Good evening, and welcome to the fourth annual Pogie Awards, celebrating the very best in consumer technology! Imagine: Some 7,000 products submitted, from 93 countries.
At least eight million viewers voting by text message. A $1 million grand prize. Yeah, right. That’d be nice, wouldn’t it?
Actually, it’s just me sitting in my office. And there aren’t any prizes. Still, this is my chance to give a nod to the best tech ideas of 2008. Not the best products—in fact, sometimes they’re terrific ideas wasted on dumb products. No, these are the strokes of inspiration, the clever twists, the flashes of genius that somehow made it through committees, past the lawyers and into the marketplace.
You know how so many products come in clear hard plastic packages, impossible to open without a flame-thrower and the Jaws of Life? Everybody complains about them, but nobody does anything about it. Until now. Amazon.com figured: “Hold on a sec—those are anti-shoplifting packages. But we don’t have a shoplifting problem—we’re mail order!” So certain Amazon products now come in special Amazon-only recyclable packaging, free of hard plastic clamshells or twist ties.
So far, there are only 19 of them—memory cards, computer mice and toys—but more are on the way. Amazon and the environment win because these packages can go straight into the mail without a second (outer) shipping box.
You save time, hassle and the cost of a flame-thrower rental.
Millions of people happily tap away on iPhones, BlackBerrys and Treos in warm weather. But what about the winter? Have you ever tried typing on those things with gloves on? Irt’ss npott pfrettthy. On these ingenious gloves —($20-40, about Rs980-1,960) in various styles)—the thumb and index finger tips swing open, exposing your fingertips. Tap away, get your text message out, then flip the tips back on before you get BlackBerry frostbite. (Similar: the Tavo gloves, $30. For touch screens only, like the iPhone and iPod. Special pads on the fingertips let you operate the screen without opening anything. Your fingers stay toasty.)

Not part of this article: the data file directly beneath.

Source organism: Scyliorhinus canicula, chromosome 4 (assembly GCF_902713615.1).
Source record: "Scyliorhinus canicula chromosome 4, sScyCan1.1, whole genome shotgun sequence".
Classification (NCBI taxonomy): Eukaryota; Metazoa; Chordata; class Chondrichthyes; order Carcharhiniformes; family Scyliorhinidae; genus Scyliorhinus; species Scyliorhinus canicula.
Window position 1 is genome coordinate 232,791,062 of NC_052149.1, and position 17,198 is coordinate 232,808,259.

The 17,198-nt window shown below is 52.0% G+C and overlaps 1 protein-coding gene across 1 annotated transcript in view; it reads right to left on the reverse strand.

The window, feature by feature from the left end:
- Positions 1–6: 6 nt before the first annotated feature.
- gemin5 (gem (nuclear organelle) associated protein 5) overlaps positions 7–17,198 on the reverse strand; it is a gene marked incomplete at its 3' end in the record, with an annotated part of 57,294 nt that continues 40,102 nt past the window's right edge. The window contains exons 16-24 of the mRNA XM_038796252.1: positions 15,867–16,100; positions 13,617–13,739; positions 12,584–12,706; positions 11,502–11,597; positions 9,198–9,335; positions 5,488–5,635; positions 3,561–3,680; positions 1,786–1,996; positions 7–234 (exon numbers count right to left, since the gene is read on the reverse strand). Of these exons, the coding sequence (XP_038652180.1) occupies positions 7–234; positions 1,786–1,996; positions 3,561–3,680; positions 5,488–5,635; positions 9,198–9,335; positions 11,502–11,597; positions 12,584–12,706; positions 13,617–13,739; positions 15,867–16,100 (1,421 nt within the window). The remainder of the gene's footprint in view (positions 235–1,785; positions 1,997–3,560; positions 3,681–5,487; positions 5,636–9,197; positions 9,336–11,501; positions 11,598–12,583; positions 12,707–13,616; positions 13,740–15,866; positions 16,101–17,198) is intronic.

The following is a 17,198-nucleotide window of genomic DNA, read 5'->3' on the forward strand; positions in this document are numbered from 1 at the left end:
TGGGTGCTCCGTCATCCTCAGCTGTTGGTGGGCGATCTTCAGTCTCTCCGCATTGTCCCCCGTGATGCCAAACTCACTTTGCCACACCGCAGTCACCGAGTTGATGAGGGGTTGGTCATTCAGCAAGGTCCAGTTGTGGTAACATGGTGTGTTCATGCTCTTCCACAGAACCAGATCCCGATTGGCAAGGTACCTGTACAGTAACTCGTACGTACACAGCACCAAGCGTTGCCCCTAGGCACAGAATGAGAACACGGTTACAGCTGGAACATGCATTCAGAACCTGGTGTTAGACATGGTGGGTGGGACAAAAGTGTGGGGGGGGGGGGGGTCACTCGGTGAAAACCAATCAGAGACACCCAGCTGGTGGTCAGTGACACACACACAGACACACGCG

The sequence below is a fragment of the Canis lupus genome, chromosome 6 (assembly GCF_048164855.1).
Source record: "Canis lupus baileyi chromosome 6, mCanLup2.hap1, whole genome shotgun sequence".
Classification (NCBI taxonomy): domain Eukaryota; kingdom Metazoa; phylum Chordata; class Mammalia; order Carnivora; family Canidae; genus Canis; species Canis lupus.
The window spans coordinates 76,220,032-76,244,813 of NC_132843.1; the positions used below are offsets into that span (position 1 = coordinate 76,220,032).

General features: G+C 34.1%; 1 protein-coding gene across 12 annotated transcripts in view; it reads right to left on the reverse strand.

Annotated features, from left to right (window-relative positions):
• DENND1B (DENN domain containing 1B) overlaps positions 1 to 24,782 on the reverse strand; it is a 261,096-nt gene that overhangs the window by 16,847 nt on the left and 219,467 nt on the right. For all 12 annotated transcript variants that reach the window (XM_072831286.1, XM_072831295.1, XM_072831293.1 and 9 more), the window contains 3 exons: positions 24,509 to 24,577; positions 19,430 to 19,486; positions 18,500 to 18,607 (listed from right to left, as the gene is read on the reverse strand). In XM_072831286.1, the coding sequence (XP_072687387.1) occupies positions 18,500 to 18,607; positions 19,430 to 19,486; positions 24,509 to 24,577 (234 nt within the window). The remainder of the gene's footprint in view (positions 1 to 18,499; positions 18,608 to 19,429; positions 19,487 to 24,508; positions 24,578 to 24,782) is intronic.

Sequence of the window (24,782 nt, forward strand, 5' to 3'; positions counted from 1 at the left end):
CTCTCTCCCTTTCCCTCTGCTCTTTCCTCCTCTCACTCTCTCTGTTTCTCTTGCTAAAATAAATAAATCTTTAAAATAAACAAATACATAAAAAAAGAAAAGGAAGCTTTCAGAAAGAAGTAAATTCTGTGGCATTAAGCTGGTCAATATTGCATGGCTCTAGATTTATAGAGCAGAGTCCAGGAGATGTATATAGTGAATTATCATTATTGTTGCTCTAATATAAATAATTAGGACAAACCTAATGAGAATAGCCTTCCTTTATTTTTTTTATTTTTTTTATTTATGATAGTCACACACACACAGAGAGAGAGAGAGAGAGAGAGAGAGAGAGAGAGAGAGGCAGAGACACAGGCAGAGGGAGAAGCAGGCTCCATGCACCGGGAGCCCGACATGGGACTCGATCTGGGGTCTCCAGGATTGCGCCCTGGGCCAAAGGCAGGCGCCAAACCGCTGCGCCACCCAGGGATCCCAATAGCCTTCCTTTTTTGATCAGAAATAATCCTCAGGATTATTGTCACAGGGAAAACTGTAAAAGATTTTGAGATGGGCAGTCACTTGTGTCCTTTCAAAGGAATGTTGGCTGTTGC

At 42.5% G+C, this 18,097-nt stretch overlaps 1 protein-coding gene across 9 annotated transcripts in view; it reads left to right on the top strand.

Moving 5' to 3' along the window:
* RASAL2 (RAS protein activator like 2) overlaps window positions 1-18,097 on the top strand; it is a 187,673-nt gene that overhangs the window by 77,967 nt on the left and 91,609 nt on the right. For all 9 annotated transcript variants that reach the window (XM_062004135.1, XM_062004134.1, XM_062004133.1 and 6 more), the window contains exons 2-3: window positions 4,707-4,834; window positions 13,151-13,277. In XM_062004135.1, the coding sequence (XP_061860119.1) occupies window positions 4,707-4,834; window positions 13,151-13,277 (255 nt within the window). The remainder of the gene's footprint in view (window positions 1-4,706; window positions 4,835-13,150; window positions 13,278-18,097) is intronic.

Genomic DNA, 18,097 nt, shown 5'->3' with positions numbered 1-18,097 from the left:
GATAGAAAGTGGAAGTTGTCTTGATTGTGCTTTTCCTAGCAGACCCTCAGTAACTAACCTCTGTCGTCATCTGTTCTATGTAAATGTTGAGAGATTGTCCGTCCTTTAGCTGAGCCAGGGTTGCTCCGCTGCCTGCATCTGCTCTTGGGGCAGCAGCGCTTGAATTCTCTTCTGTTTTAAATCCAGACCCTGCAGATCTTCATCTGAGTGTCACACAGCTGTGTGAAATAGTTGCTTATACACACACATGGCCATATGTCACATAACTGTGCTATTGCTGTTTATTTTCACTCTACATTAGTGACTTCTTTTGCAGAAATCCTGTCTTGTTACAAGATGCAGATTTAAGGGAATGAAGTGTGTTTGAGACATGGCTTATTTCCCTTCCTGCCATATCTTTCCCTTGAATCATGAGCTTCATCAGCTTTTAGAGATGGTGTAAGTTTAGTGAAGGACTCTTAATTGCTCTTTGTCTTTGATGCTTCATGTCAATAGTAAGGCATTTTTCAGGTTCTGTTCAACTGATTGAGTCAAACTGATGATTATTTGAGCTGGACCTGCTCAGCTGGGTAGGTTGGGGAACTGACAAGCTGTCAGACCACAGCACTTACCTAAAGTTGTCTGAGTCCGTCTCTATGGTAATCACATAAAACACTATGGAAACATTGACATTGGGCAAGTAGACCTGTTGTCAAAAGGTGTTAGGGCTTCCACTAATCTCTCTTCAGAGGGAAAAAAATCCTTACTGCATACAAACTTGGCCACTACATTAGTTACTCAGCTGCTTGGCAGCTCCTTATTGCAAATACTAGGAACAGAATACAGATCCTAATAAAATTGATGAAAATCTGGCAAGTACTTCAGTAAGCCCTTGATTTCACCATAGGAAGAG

NETFLIX AS A SOFTWARE FEATURE
“There’s a reason we didn’t call the company ‘DVDs by Mail’,” Netflix’s chief executive, Reed Hastings, often says. And sure enough: No DVDs are involved in Netflix’s latest assault on the American home theatre. With Netflix Instant Viewing, there is no time limit, no copy protection, no waiting for movie files to download; the movie simply streams from the Internet as you watch. You’re not billed by the movie; in fact, you’re not billed at all. Unlimited streaming movies are free with any DVD-by-mail plan over $9.
Originally, you had to watch on your computer (Windows, and now Mac). But who wants to watch movies sitting at a desk? Bit by bit, Netflix has been bringing this feature to your TV by cleverly piggybacking on other companies’ set-top boxes. Netflix Instant Viewing is now a feature of the TiVo, XBox 360, and Blu-ray players from LG and Samsung. Or, you can get Roku’s $100 Netflix Player box, which does the job beautifully all by itself.
The 12,000 available movies generally aren’t recent ones. But there’s a lot to be said for instant gratification, especially when it’s free.
PHONE APP COASTERS
Not a gadget, and way too expensive ($60, meninos.us). But you can’t help loving the idea: a set of 16 coasters, each a perfect colourful giant replica of an icon on the iPhone’s home screen.
Adobe’s Photoshop CS4 has plenty of snazzy new features hidden among its 500 (!) menu commands. But here’s one of the most magical: You can drag to make a photo wider or narrower (or taller or shorter) without squishing or fattening the subject. Somehow, only the background expands or shrinks, undetectably.
It doesn’t work well on every photo, but what a great idea.
If you had invisible iPod headphones, you could endure almost anything — long ceremonies, boring meetings, dull dates—with the help of a little background music.
The closest thing you’ll find is the Arriva earbuds ($35, arriva.com), exclusively for the tiny iPod Shuffle. It’s a wavy, bendable headband that goes around the back of your head. The Shuffle snaps into the middle (against the back of your head), where you can easily control it by feel. The earbuds wind up precision-placed on your ears, and the thing doesn’t fall off when you exercise.
If you have long hair, the Arriva can be completely invisible; if not, it’s nearly so. Meanwhile, there are no cords to tangle, no chain of dangly components. It’s one piece that slips on and off in one motion.
MINI-USB CHARGING JACKS
Hail to every BlackBerry, cellphone, Bluetooth headset, Palm organizer, e-book reader, music player, cordless mouse and GPS receiver that recharges through a mini-USB jack! No more big black power transformers—recharge from your laptop. It’s the dawn of the universal, interchangeable power cord.